The Structure of a Book in Sefaria

JonMosenkis edited this page Nov 8, 2017 · 6 revisions

Index and Versions

Each "book" in Sefaria has a single index and one or more versions.

The Index

The Index of a book contains meta-data about the book, such as who the author is, how the book is categorized in our library and information about the structure of the book - referred to as the book's "Schema".


Each index may have one or more Versions associated with it. Versions may be in different languages, but each version must be structured exactly the same. For example, on Genesis we have 18 versions at the time this was written - in multiple languages including Hebrew, English, French, Spanish and German. While each version may differ slightly in it's text, they all follow the exact same structure. When retrieving texts from any version, one should be able to get that versions edition of the text. For example, here is the text for Genesis 1:1 across several of our versions:

בראשית ברא אלהים את השמים ואת הארץ

בְּרֵאשִׁית בָּרָא אֱלֹהִים אֵת הַשָּׁמַיִם וְאֵת הָאָרֶץ׃

In the beginning God created the heaven and the earth.

[de] Elokim destes céus e desta terra.

In the beginning God created the heavens and the earth.

In the beginning God created the heaven and the earth.

The Index Schema

The structure of a book is defined in the Index schema. For information on how to create a Schema, please refer to Index Records for Simple & Complex Texts. A schema is essentially a tree, with named nodes as required. The leaves of the tree will be JaggedArrayNodes.

JaggedArrayNodes and JaggedArrays

The text in Sefaria is structured in JaggedArrays - nested arrays, with the lowest level being an array of strings. The position of an item in the array reflects the structural information about that item.

Let's illustrate this with an example: A simple schema that consists of a single JaggedArrayNode. The entire book exists within a single array:

[['verse 1', 'verse 2'], ['foo'], ['hello', 'world', 'foo', 'bar']]

The first item below the root is itself an array which represents the first chapter. The "chapter" is just an array of strings - where each string represents a verse.

Sections and Segments

In Sefaria, we refer to the strings at the bottom of the JaggedArray as segments. The arrays that contain those strings are called sections. In general, segments reflect the maximum resolution that we are capable of reaching in a given text - one cannot directly reference a part of a segment.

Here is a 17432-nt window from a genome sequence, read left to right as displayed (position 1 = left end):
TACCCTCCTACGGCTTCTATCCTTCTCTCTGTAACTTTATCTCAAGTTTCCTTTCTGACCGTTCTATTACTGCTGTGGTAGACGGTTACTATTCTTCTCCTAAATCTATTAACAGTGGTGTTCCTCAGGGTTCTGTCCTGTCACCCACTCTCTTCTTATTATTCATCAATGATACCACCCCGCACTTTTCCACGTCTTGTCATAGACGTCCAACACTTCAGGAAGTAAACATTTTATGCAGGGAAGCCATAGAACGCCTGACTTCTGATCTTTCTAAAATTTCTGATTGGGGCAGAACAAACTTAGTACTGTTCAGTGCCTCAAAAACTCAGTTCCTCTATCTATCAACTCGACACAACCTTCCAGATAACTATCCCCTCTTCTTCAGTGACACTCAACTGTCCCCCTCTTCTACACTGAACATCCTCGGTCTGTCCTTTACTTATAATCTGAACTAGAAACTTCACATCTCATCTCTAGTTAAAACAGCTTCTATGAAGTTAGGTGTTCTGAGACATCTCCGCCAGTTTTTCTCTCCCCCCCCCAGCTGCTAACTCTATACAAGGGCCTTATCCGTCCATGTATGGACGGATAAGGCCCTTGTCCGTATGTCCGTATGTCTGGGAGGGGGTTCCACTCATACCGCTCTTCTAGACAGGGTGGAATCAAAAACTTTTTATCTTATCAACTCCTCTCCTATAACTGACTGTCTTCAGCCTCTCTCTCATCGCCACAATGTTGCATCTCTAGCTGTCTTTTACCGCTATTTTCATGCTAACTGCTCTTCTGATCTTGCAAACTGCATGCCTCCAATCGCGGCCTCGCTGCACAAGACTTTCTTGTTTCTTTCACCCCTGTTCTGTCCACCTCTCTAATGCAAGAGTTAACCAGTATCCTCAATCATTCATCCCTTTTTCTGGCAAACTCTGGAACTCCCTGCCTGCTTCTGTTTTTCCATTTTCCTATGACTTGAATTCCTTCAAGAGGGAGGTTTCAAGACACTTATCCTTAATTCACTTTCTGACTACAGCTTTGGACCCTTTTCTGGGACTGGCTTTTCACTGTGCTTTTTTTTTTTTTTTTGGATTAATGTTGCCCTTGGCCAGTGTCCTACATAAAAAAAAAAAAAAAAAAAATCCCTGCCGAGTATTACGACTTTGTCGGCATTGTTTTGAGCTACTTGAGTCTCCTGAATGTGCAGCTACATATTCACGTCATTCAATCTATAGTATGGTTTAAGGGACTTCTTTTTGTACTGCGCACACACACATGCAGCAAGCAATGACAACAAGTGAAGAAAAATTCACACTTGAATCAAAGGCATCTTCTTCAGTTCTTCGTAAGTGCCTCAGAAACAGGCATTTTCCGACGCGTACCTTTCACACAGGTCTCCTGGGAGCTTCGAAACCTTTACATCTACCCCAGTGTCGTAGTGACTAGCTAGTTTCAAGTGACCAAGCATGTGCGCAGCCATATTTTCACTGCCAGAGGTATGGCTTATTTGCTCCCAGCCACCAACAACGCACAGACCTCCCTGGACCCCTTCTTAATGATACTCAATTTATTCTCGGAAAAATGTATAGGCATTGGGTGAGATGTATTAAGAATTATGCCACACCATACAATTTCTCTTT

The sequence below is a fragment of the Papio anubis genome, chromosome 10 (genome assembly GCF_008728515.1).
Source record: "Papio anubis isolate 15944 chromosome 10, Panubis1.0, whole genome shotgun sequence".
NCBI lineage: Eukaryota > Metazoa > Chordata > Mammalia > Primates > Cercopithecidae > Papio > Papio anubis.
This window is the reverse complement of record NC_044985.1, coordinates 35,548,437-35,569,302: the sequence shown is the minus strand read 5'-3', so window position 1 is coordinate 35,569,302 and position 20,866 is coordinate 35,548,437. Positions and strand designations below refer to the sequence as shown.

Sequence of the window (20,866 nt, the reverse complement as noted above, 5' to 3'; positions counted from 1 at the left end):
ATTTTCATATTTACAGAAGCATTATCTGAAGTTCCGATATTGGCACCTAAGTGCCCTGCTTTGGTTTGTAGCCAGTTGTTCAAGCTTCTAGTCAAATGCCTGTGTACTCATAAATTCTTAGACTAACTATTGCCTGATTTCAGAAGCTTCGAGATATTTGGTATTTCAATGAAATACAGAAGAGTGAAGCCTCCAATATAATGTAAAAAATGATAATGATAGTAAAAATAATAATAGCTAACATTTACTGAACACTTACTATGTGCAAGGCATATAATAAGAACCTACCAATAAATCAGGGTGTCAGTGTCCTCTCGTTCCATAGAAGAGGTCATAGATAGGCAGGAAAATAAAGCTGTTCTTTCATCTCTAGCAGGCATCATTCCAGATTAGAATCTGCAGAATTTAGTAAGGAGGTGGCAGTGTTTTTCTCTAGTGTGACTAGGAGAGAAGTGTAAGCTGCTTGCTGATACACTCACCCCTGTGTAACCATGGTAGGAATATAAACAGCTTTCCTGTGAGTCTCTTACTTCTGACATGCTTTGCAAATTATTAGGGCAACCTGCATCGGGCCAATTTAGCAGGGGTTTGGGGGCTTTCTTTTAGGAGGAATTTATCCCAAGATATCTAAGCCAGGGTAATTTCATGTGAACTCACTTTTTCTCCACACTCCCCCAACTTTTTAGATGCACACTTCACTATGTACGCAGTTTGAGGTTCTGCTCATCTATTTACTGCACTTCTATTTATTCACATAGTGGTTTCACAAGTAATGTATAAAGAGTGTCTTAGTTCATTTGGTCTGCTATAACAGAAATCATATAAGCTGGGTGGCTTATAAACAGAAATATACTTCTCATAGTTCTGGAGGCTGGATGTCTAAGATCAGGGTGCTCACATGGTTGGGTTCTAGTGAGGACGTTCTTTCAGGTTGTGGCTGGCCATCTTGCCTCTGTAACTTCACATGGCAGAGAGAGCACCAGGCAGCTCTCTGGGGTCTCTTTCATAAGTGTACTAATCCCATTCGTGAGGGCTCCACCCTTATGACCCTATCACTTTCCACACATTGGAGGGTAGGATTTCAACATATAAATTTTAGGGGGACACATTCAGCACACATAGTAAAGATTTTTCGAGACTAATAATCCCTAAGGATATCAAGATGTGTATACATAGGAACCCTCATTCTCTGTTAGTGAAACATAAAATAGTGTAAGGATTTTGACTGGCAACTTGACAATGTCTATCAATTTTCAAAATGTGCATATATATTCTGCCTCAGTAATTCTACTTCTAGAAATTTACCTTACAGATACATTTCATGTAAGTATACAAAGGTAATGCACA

Going Below the Segment level

On occasion it becomes necessary to convey information about a specific word or location within a segment. A common example is text formatting - the structure we outlined so far does not allow for any method of telegraphing that some words need to be formatted in one way or another.

A common solution is to use html/xml tags within a segment. A major drawback of this is that such data is version specific. Unfortunately, this is the best method we currently have for including sub-segment level data.

Text Formatting

Formatting text is relatively straightforward. One must only wrap the text that is to be formatted in an appropriate html tag. So, if I wish to mark a word as bold, I would simply wrap it in a <b> tag. This is commonly used in commentaries that start off with a quote from the text they are commenting on (דיבור המתחיל).


Footnotes contain two parts - a marker (usually a number) and text. Footnotes can be added to text using a <sup> tag and an <i class="footnote"> tag for the marker and text respectively. An example of a segment with a footnote:

Lorem ipsum dolor sit amet, <sup>1</sup><i class="footnote">The text inside the footnote</i>consectetur adipiscing elit.

Inline Reference

Sometime a commentary will refer to a specific word or phrase within another text, but will not quote such a text. In printed books, a marker similar to a footnote can be found. Placing an entire commentary inside the parent text as we did with footnotes is not acceptable. In such a case, we display a small marker within the segment that will become apparent to the user when a commentary that requires such a reference is selected in the sidebar.

Creating such a reference requires data to exist not only within the text segment, but also on the link between the commentator and the parent text. The parent segment will contain an <i> tag with the css properties data-commentator and data-order. data-commentator must match the "collective_title", and data-order will usually match the segment number of the linked comment (the exception to this rule is when individual comments are so long that they have their own internal structure - in such cases the section number can be used). In addition an optional data-label can be added - this is an all purpose override of any display logic - whatever this is set to is what will be displayed.

The link object requires the field inline_reference. The value of inline_reference will be a dictionary with keys data-commentator, data-order and data-label(optional) whose values will be identical to what was set in the <i> tag in the parent segment.

Parent segment: Lorem ipsum <i data-commentator="Child" data-order="1"></i>consectetur adipiscing elit.

Link Object:

    'refs': ['Parent 1:1', 'Child 1:1'],
    'type': 'commentary',
    'inline_reference': {
        'data-commentator': "Child",
        'data-order': 1

Here as well, the data-commentator field must match the collective_title of the commentator.

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